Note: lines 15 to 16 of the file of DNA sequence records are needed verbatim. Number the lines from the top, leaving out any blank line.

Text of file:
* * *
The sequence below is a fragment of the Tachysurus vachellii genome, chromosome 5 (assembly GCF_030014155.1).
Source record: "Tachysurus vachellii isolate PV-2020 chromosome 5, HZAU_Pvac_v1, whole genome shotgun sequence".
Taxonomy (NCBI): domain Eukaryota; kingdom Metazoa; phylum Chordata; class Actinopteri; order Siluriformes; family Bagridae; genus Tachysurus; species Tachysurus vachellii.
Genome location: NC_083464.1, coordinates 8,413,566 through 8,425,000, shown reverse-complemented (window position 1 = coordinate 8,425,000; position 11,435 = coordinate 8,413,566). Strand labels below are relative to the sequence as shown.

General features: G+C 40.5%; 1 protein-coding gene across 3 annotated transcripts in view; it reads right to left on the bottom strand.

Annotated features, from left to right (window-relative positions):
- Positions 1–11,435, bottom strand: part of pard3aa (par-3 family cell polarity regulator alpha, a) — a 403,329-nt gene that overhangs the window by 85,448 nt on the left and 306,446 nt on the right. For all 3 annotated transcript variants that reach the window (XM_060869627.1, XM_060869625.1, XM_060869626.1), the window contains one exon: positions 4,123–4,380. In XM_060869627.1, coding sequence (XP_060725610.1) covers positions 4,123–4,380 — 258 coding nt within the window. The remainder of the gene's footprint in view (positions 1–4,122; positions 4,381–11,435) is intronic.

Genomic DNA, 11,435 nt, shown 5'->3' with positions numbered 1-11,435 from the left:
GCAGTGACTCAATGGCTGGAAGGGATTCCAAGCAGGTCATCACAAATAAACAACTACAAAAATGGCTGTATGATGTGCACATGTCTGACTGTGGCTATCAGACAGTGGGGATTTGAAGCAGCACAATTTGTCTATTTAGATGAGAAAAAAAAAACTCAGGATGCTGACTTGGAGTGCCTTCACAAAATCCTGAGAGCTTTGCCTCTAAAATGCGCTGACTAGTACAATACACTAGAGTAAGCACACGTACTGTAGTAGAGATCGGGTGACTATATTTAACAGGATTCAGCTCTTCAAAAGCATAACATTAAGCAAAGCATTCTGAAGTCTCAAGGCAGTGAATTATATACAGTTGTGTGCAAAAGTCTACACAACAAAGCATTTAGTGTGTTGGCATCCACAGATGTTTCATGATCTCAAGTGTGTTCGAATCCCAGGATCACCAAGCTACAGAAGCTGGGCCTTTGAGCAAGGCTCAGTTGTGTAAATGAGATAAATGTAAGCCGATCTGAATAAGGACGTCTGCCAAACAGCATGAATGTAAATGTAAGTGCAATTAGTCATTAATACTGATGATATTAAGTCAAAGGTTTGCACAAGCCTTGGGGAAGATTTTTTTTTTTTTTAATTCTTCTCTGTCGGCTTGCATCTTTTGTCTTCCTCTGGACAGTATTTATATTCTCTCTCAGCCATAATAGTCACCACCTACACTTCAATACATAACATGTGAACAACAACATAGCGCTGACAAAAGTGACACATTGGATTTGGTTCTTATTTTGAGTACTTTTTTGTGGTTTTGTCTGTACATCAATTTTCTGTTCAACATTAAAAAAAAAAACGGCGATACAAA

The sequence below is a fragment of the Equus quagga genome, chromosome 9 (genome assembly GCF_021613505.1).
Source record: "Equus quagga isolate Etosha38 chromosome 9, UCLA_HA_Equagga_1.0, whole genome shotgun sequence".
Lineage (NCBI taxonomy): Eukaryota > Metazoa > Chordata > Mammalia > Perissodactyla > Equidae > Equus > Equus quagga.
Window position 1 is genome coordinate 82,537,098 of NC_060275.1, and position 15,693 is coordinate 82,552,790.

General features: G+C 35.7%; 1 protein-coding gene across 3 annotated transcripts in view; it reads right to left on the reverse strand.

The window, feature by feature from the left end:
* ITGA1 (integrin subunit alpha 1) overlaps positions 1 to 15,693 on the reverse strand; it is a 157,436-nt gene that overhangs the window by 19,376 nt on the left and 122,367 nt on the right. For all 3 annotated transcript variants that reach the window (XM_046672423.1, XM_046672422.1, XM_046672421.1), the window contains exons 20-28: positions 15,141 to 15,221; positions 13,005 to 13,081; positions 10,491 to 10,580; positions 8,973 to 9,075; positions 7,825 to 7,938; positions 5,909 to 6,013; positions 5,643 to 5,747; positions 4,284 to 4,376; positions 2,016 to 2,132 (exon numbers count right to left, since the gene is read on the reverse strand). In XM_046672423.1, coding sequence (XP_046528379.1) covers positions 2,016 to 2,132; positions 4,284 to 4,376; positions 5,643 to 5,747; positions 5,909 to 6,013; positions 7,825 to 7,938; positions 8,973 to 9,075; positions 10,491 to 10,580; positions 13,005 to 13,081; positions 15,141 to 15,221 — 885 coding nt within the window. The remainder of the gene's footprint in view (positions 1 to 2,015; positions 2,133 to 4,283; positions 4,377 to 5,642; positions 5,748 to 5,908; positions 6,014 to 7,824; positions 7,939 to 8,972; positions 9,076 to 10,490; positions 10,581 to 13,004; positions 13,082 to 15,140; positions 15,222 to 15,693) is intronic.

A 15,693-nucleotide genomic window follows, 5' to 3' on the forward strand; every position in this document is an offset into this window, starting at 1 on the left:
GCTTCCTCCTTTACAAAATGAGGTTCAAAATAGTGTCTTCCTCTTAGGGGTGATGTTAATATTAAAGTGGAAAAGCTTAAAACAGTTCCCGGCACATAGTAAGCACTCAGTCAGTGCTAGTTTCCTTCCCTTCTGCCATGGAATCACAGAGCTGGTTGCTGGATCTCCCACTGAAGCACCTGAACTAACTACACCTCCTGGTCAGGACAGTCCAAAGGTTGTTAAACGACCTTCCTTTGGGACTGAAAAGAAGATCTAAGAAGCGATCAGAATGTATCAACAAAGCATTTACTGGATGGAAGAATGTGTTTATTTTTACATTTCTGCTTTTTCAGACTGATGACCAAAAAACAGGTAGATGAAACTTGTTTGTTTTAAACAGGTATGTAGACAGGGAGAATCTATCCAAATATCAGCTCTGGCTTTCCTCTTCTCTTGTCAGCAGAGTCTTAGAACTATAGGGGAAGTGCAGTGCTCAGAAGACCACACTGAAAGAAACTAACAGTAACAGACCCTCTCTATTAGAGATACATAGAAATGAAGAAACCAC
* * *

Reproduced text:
The window, feature by feature from the left end:
* ITGA1 (integrin subunit alpha 1) overlaps positions 1 to 15,693 on the reverse strand; it is a 157,436-nt gene that overhangs the window by 19,376 nt on the left and 122,367 nt on the right. For all 3 annotated transcript variants that reach the window (XM_046672423.1, XM_046672422.1, XM_046672421.1), the window contains exons 20-28: positions 15,141 to 15,221; positions 13,005 to 13,081; positions 10,491 to 10,580; positions 8,973 to 9,075; positions 7,825 to 7,938; positions 5,909 to 6,013; positions 5,643 to 5,747; positions 4,284 to 4,376; positions 2,016 to 2,132 (exon numbers count right to left, since the gene is read on the reverse strand). In XM_046672423.1, coding sequence (XP_046528379.1) covers positions 2,016 to 2,132; positions 4,284 to 4,376; positions 5,643 to 5,747; positions 5,909 to 6,013; positions 7,825 to 7,938; positions 8,973 to 9,075; positions 10,491 to 10,580; positions 13,005 to 13,081; positions 15,141 to 15,221 — 885 coding nt within the window. The remainder of the gene's footprint in view (positions 1 to 2,015; positions 2,133 to 4,283; positions 4,377 to 5,642; positions 5,748 to 5,908; positions 6,014 to 7,824; positions 7,939 to 8,972; positions 9,076 to 10,490; positions 10,581 to 13,004; positions 13,082 to 15,140; positions 15,222 to 15,693) is intronic.